Supreme Court To Review Tech Companies' Liability For Terrorist Attacks

The Supreme Court has agreed to hear a longstanding dispute over whether tech companies are immune from lawsuits over user-created material that allegedly promoted terrorism.

In an order issued Monday, the court granted review of a mixed decision handed down last year by a panel of the 9th Circuit Court of Appeals, which considered whether Google, Twitter and Meta could be sued over separate incidents -- including a 2015 attack in Paris and a January 2017 nightclub bombing in Istanbul.

The tech companies argued that they were protected by Section 230 of the Communications Decency Act, which generally immunizes web companies over illegal material posted by users.

The 9th Circuit sided with the tech companies. The lawsuit stemmed from the Paris attack, which was brought by family members of a 23-year-old victim, Nohemi Gonzalez, a California State University student who was studying abroad at the time of the incident.

But in the same ruling, the appellate court revived family members' claims stemming from the Istanbul attack.

Gonzalez's family then sought review by the Supreme Court. The tech companies opposed that request, but said that if the Supreme Court granted the request, it should also consider the companies' potential liability in the lawsuits brought by family members of Nawras Alassaf, a Jordanian citizen who was killed in the Istanbul attack. 

The Supreme Court said Monday that it would hear both cases.

Gonzalez's family originally sued Google Facebook and Twitter, claiming that the companies enabled the growth of the terrorist organization ISIS. The family later dropped claims against Facebook and Twitter, but not Google.

In an amended complaint filed in November of 2017, the family alleged that Google not only allowed ISIS to post videos to YouTube, but also “assists ISIS in spreading its message” by recommending its videos to users.

The family argued in the case that it should be able to sue Google over its recommendations, as opposed to merely hosting the videos.

A trial judge and the 9th Circuit rejected that argument and dismissed the complaint. Attorneys for Gonzalez's family then asked the Supreme Court to hear an appeal, arguing that Section 230 shouldn't protect companies from claims stemming from recommendations made to social media users.

“The defendants are alleged to have recommended that users view inflammatory videos created by ISIS, videos which played a key role in recruiting fighters to join ISIS," lawyers for the family wrote in their petition to the Supreme Court.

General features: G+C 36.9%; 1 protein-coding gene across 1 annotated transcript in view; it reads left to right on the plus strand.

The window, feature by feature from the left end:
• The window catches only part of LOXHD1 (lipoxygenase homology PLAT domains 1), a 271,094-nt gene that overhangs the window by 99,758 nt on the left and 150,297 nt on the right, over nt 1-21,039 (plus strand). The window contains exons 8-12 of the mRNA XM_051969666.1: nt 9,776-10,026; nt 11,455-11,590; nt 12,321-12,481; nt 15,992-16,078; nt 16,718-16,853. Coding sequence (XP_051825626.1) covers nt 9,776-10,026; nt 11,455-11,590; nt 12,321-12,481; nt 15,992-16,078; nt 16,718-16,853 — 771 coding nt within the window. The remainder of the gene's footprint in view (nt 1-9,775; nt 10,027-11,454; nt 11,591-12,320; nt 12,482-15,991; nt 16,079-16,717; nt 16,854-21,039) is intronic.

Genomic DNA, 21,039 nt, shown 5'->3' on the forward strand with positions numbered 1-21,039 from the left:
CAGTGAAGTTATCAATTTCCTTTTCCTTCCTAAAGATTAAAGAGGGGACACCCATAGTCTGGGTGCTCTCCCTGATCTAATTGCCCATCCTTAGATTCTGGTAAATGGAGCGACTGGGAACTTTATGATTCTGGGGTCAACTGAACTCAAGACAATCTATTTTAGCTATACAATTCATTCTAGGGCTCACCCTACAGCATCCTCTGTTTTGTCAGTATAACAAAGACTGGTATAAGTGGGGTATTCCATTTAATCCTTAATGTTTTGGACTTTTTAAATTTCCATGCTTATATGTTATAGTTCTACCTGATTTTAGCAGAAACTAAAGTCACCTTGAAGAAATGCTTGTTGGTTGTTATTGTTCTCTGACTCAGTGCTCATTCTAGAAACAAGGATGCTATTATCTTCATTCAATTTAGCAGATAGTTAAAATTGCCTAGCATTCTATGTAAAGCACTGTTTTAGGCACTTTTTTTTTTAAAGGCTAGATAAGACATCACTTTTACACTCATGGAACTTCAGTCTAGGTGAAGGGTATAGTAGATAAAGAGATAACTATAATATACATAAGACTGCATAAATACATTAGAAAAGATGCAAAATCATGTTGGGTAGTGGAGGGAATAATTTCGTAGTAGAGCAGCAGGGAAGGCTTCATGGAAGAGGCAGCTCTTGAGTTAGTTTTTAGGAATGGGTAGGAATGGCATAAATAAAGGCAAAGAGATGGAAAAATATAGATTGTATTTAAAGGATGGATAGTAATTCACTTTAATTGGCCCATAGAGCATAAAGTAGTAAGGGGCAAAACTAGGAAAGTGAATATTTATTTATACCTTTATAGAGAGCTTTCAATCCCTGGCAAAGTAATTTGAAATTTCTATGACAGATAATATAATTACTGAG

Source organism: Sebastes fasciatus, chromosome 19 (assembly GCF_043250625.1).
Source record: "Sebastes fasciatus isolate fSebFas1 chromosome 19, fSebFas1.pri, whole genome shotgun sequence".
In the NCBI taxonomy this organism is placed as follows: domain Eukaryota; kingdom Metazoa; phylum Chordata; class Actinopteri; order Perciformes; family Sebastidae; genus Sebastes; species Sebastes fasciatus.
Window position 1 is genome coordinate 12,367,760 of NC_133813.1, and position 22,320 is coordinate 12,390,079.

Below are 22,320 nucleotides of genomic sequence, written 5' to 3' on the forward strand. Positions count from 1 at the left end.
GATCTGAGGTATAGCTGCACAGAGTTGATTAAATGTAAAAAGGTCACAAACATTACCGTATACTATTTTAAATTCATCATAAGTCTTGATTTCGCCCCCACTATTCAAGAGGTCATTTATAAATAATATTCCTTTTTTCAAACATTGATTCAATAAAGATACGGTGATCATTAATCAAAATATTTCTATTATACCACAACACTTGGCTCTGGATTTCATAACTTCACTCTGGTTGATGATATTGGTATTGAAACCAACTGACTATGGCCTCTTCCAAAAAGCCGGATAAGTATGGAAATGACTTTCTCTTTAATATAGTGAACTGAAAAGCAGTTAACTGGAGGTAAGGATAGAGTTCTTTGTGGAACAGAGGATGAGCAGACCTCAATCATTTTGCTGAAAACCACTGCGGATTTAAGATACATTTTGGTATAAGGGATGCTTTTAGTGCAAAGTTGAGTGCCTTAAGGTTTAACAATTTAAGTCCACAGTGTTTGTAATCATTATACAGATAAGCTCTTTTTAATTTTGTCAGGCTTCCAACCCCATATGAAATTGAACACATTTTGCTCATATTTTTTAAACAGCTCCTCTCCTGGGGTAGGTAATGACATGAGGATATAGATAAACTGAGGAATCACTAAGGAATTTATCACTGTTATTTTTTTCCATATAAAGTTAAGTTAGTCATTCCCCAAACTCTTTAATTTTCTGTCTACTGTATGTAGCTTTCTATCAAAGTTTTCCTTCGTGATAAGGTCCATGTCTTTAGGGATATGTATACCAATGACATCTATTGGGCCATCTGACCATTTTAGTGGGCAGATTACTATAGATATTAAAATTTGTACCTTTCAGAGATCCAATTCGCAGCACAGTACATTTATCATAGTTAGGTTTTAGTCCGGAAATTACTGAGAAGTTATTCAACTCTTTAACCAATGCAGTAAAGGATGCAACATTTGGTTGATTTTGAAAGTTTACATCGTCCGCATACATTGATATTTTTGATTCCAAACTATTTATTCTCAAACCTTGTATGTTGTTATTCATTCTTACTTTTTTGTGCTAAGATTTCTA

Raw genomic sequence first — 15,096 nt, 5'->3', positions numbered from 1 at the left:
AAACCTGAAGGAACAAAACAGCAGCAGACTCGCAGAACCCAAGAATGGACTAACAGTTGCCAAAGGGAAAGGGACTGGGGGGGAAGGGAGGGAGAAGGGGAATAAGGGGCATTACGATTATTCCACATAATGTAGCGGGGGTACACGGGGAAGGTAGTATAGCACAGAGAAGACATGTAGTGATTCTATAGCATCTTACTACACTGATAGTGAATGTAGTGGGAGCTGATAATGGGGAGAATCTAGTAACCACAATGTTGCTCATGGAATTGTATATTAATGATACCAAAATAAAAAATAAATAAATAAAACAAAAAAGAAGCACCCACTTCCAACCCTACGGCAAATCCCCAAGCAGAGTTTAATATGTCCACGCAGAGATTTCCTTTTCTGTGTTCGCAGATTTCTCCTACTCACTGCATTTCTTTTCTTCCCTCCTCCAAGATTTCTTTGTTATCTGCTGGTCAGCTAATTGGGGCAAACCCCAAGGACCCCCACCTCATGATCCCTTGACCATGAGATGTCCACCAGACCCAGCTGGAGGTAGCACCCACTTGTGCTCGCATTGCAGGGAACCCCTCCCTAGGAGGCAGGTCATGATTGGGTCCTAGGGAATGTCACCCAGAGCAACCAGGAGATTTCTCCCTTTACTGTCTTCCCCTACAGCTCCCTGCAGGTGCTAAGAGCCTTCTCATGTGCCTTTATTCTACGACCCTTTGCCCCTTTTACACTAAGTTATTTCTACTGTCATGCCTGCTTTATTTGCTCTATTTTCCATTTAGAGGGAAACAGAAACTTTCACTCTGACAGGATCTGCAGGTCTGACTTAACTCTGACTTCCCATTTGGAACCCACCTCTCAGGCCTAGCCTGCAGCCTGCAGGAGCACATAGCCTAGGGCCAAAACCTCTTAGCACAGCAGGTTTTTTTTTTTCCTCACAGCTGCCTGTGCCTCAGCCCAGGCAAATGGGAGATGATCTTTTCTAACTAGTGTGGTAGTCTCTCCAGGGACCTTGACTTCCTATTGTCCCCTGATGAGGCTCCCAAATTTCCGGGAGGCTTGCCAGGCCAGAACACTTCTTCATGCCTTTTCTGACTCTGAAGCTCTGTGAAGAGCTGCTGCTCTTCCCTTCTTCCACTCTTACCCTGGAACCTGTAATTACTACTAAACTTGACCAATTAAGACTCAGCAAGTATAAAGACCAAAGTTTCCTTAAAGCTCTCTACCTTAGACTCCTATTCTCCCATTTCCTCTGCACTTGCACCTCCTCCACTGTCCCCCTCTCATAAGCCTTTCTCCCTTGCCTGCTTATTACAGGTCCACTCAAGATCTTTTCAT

“Application of section 230 to such recommendations removes all civil liability incentives for interactive computer services to eschew recommending such harmful materials," the petition continued.

Two years ago, the Supreme Court refused to take up a similar dispute involving Facebook.

In that matter, attorneys for victims of terrorist attacks in Israel argued that Facebook's alleged use of algorithms to recommend content perceived as encouraging terrorism should strip the company of immunity.

The 2nd Circuit Court of Appeals in New York sided with Facebook in the dispute, ruling that the company was protected from liability.

The appellate judges said in their opinion that web publishers typically recommend third-party content to users -- such as by prominently featuring it on a homepage, or displaying English-language articles to users who speak English.

The use of algorithms to make those recommendations doesn't make Facebook liable for the posts, Circuit Judge Christopher Droney wrote in an opinion joined by Judge Richard Sullivan.

Since then, however, Supreme Court Justice Clarence Thomas suggested more than once that other judges have interpreted Section 230 too broadly, and has called for the court to rule on the extent of that law.

In the litigation over the Istanbul attack, Alassaf's family alleged that Google, Twitter and Facebook aided and abetted ISIS, in violation of the Anti-Terrorism Act -- a law that enables victims of international terrorism to sue anyone who knowingly assists foreign terrorist organizations.

A trial judge dismissed those claims, but the 9th Circuit said the family could proceed with allegations that the platforms' services were “central to ISIS’s growth and expansion,” and that the companies “allowed ISIS accounts and content to remain public even after receiving complaints.”

Google, Twitter and Facebook unsuccessfully asked the 9th Circuit to reconsider the ruling, arguing that it marked an “unprecedented approach” that contradicts traditional principles of “aiding and abetting.”

“Until now, no court has allowed an [Anti-Terrorism Act] claim to proceed where the defendant provided only standardized services, common to billions of users, that supporters of a terrorist organization allegedly used to benefit that organization,” the companies wrote in papers filed last August.

The U.S. Chamber of Commerce backed that request, arguing that the appellate panel's decision expands the scope of the Anti-Terrorism Act “far beyond anything that Congress intended.”

While the dispute taken up by the Supreme Court deals with terrorist videos, tech companies are facing numerous other lawsuits by people who claim they were harmed after viewing content recommended to them by the companies' algorithms -- including cases by teens who said they developed eating disorders after viewing social media posts.

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